As the founder and CEO of CareLinx, an online caregiving platform, I'm going to steer clear of presidential politics and avoid giving even the appearance of a candidate endorsement. Healthcare is a political hot button that deeply divides the major political parties, as this video of a Congressional hearing makes abundantly clear.
What I find puzzling, however, is that family caregiving hasn't become a compelling issue in the Presidential campaign. According to the AARP Public Policy Institute, 42 percent of U.S. workers have provided care for an aging relative or friend in the past five years. Nearly half of the U.S. workforce expects to be providing eldercare in the coming five years. In addition to lost wages because of time off work, the lower earnings are further compounded by the significant costs associated with family caregiving.
As best I can tell, only Hillary Clinton has advanced a proposal to deal with the crushing financial burden that caregiving has on families. Clinton's proposal has received scant media attention, which perhaps explains why none of the other presidential candidates have felt compelled to weigh in on the issue.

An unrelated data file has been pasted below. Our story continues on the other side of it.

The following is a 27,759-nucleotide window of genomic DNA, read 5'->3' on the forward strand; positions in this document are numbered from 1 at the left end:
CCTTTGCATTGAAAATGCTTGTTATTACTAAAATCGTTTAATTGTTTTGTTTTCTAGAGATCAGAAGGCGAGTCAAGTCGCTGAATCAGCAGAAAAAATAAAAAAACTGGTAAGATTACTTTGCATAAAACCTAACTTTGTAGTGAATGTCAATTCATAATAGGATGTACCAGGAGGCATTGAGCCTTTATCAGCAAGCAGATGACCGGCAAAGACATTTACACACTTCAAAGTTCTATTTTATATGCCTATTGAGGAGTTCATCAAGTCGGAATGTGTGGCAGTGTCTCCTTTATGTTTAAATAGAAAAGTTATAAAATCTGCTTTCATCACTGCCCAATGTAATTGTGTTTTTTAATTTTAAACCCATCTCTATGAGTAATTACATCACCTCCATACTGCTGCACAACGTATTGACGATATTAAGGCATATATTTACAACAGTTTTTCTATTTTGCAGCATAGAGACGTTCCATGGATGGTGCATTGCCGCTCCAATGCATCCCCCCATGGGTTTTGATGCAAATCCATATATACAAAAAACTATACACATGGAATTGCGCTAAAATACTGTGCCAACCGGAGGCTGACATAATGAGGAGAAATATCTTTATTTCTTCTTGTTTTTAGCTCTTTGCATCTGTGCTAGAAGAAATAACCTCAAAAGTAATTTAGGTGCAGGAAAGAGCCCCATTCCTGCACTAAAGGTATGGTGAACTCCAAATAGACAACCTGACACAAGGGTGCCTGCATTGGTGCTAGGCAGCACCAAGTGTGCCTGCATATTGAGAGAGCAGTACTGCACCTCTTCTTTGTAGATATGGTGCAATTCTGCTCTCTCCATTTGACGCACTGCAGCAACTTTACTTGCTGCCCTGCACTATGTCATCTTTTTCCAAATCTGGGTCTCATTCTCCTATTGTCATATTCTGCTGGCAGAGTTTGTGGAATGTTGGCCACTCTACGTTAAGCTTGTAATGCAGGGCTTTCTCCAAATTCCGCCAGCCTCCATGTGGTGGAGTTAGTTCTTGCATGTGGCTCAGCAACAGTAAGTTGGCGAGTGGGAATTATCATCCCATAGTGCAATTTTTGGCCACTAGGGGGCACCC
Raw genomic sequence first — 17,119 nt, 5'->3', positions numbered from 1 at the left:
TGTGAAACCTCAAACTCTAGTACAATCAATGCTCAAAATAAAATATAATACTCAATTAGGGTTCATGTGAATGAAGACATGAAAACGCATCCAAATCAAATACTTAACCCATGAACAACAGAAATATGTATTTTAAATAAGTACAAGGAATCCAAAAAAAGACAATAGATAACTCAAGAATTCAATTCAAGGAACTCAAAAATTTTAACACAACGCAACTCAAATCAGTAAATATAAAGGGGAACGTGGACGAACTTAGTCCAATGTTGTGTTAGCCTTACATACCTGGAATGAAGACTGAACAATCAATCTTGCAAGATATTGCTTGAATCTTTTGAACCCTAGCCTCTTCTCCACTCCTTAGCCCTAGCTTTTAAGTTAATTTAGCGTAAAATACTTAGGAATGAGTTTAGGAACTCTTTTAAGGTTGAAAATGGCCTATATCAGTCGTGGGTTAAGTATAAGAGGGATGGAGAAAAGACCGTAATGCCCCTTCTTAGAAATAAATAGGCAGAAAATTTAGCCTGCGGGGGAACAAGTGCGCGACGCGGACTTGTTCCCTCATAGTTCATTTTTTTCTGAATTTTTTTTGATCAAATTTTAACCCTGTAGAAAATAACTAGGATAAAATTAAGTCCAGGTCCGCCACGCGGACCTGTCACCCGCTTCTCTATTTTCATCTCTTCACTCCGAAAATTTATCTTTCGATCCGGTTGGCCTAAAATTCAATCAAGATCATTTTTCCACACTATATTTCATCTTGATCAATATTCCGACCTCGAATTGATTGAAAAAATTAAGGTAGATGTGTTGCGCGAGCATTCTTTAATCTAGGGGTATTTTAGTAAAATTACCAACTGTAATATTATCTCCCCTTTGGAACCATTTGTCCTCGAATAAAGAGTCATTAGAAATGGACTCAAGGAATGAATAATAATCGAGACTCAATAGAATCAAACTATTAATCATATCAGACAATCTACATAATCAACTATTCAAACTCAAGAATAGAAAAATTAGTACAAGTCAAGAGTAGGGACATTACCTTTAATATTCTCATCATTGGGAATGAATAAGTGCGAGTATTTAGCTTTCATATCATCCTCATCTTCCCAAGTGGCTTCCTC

But this weekend I came across an insightful blog post on caregiving and the presidential campaign. The post's author is veteran journalist Richard Eisenberg, the money and work editor for Next Avenue, an impressive website catering to people 50 and over. Eisenberg's post outlines Clinton's proposal and gives some valuable insights as well.
Eisenberg's blog post is impressively comprehensive, so rather than seek to distill it I'm just going to recommend it as a must read on caregiving as a national issue. It can be found here.
Kudos to Next Avenue and Eisenberg for being among the few to identify and cover the issue of caregiving and its growing impact on aging baby boomers.